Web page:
Rebuilding components with Reverse Engineering, LS technology and Windform® composite materials: how advanced technologies allow companies to save time and money.

Rebuilding Components With Reverse Engineering
Rebuilding Components With Reverse Engineering

Case Study from | CRP Technology

 

T-shaped attachment brackets for industrial blinds. On the right ( close-up) the part rebuilt via reverse engineering process and selective laser sintering technology using Carbon-composite Windform® SP 3d printing material from CRP Technology’s  TOP-LINE range of composite materials. In the background (left side) the original part broken in three pieces and then bonded.

 

Summary

Advanced technologies can be applied to many cases, including the reproduction of broken or worn components, whose spare parts are difficult to obtain or no longer available. 

Circumstances like these are even more and more frequent nowadays; the impossibility or delays in finding spare parts can compromise the workflow of production cycle with consequent loss of time and money.

The reverse engineering process, combined with professional 3D printing and high-performance composite materials, allows the broken or worn production tool component to be quickly reconstructed and replaced, allowing the production system to immediately return to operational status, saving a great deal of time and money.

The following case study, can be extended to the situations above. 

It is about the reconstruction of a T-shaped attachment bracket using reverse engineering process, professional 3D printing (selective laser sintering technology) and Carbon-fiber reinforced composite material.

The T-shaped attachment bracket is fixed to a linear actuator for large electro-mechanical blinds.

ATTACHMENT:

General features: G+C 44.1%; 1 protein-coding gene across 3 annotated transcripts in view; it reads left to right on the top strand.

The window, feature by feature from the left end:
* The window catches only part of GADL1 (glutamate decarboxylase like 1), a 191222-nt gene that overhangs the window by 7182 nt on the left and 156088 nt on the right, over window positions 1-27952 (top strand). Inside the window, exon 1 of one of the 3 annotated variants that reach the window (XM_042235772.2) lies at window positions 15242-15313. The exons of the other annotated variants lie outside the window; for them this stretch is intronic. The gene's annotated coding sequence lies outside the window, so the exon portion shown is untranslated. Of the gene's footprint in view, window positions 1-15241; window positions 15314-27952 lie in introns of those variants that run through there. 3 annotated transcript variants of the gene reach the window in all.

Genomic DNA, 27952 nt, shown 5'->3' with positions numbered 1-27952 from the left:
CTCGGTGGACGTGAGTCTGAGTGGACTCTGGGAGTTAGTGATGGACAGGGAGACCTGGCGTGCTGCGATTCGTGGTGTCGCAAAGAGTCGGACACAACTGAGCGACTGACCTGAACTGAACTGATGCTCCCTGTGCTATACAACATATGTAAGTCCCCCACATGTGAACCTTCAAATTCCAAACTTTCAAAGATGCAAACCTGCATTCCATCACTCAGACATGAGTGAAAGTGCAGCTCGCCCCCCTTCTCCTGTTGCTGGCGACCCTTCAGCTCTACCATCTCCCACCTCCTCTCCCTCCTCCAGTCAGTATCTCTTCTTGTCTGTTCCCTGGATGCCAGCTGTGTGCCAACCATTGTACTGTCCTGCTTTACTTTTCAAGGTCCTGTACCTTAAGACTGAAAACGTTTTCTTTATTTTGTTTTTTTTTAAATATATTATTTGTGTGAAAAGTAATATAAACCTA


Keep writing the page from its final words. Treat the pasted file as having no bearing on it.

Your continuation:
Due to wear and prolonged use, this part broke into three parts (fig. 2) making it impossible to open and close the blinds.

2. Original T-shaped attachment bracket broken into three

The setback has been turned into an occasion for a field-testing, to demonstrate that the most advanced technologies are vital when – for example - obsolete spare parts are no longer available.

In fact, advanced technologies can quickly rebuild components, allowing the production process to get back to operate immediately, with a huge savings of time and money.

CRP Technology, the 3D printing company based in Italy and world leader in the field of the most advanced additive manufacturing technologies and composite materials, conducted the field-testing.

The CRP Technology’s manufacturing path starts with the evaluation of the 3D file of the component to be built.

Already at this point, however, the CRP Technology experts found themselves facing an obstacle: the impossibility to get the 3D file of the T-shaped attachment bracket.

Thanks to the experience gained and 3D laser scanning technology, the CRP Technology team has managed to overcome the issue by using reverse engineering: this is a process that replicates a design by Laser scanning, to create 3D data that allows for modifications, adaptations or reconstruction of the part.